Pottery Contradiction

Yesterday during lecture Dr. Watrall showed us images of very beautiful and ornate ceramics from predynastic sites in Upper Egypt.  This pottery is extremely sophisticated with thin walls, burnished internal surfaces, and intricate designs.  This style of ceramics was used exclusively in mortuary contexts, which might explain the care and detail associated with these items.  This struck me as such a contrast to the ceramics we discussed from the Lower Egyptian predynastic sites, which as Dr. Watrall has noted, are very unsophisticated in their construction.

While Dr. Watrall did note that Upper Egyptian predynastic sites also contain rough ware ceramics (items made in or near houses and used in household contexts), I am wondering why there is such a distinct difference between the ceramic styles of Upper and Lower predynastic sites.  Why is the pottery construction in Lower Egypt during the predynastic so much less sophisticated than in Upper Egypt?

I cannot answer this question with any certainty because I am not an Egyptian archaeologist, but I can speculate as to the differences in ceramic aptitude.  Since Lower Egypt—particularly the sites of Ma‘adi and Buto—is known to have been in contact with the Levant during the predynastic, perhaps inhabitants of Lower Egypt outsourced their ceramic vessels.  If trade was taking place on a regular basis, maybe individuals in Lower Egypt spent time on other tasks rather than improving their pottery skills.  This hypothesis can certainly be tested; if there is archaeological evidence of more sophisticated pottery in Lower Egypt which originated in foreign regions, this might be a plausible explanation.

I think this contrast in ceramic sophistication is interesting and it provides important information about the different cultures in Upper and Lower Egypt during the predynastic period.  The settlement groups in Upper Egypt invested more time and energy into making delicate and detailed ceramics, while the groups in Lower Egypt did not.  The reasons behind these differences are intriguing.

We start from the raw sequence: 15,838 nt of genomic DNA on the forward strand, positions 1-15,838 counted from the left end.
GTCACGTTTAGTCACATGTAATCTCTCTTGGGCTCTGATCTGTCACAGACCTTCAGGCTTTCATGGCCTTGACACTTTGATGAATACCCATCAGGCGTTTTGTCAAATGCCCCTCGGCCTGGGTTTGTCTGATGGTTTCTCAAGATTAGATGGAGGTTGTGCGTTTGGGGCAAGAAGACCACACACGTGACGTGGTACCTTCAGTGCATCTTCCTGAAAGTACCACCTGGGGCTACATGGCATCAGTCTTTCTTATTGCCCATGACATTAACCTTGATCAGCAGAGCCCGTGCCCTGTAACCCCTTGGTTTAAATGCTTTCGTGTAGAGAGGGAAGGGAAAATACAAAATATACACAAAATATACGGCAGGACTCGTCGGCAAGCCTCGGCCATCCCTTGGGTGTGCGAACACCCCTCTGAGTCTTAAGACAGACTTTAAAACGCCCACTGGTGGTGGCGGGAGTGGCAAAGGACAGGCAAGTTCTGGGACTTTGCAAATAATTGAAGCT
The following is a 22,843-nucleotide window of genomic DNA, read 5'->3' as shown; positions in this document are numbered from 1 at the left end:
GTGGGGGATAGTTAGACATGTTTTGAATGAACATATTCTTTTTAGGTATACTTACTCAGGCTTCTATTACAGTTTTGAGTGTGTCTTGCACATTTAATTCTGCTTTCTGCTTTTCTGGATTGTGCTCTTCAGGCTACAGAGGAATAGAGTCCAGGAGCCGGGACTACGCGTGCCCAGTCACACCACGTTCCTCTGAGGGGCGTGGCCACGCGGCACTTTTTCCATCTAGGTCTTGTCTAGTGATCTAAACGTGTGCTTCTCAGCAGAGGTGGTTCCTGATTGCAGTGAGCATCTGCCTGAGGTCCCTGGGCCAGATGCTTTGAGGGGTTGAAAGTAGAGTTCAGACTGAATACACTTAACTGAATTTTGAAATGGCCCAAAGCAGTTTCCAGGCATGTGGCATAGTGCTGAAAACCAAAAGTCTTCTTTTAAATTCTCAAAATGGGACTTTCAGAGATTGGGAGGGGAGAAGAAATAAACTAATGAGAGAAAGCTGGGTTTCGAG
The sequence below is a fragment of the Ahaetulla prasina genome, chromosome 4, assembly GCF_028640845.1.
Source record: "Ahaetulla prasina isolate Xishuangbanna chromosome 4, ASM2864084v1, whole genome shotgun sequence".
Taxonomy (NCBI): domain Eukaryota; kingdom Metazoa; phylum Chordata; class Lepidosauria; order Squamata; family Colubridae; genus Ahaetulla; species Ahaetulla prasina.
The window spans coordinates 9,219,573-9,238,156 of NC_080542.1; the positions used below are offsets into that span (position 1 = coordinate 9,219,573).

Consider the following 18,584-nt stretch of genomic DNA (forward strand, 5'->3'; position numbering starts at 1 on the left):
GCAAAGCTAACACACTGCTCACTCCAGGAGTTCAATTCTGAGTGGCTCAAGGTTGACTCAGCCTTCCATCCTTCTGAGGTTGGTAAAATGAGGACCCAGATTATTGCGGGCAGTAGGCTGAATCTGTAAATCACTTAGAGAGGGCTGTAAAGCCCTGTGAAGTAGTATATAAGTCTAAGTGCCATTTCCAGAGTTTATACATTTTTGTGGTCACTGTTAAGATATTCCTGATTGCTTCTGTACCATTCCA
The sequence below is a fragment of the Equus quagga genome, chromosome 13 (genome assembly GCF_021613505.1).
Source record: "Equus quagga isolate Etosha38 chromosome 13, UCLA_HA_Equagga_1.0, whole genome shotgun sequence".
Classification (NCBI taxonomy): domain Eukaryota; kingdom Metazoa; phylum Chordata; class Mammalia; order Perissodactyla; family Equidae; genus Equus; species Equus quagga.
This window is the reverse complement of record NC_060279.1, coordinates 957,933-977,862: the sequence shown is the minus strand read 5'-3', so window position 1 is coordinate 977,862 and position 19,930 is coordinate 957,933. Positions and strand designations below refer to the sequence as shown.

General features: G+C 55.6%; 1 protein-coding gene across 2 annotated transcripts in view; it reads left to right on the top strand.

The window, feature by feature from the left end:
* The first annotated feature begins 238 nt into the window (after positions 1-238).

Sub Pluvial is Groovial

It is interesting to consider how much of an effect that weather and environmental conditions can have on a society and its way of life. The Neolithic Sub Pluvial (or Wet Holocene) was an extended period of time characterized by a wet and rainy climate. Because of this, Neolithic populations were able to inhabit areas of the Western Desert that today are as dry as bones. However, near the end of this period the rains began to move southward leaving the desert dessicated. As a result, the existing populations left and began to inhabit the Nile Valley which laid the basis for Upper Egypt. The basis for Lower Egypt came from Fayum Neolithic populations.

This period of time formed the foundation for the separation between Upper and Lower Egypt. But to think, what if the rains had not shifted until much later,or if the populations had followed the rains south instead of moving toward the Nile? The entire timeline of ancient Egyptian culture would have been completely different. This transition was obviously not quick but happened over a period of time, but it is a small section of time that was absolutely crucial to that portion of the world as it is known today.

Even though on a larger scale, it makes me think of the Ice Age. That was also a period of time that was characterized by the climactic conditions and shaped the way in which our world existed thereafter.

There is this idea known as North African climate cycles which is dependent on the North African Monsoon. “When the North African Monsoon is at its strongest annual precipitation and subsequent vegetation in the Sahara region increase, resulting in conditions commonly referred to as the green Sahara. For a relatively weak North African Monsoon the opposite is true, with decreased annual precipitation and less vegetation resulting in a phase of the Sahara climate cycle known as the desert Sahara.”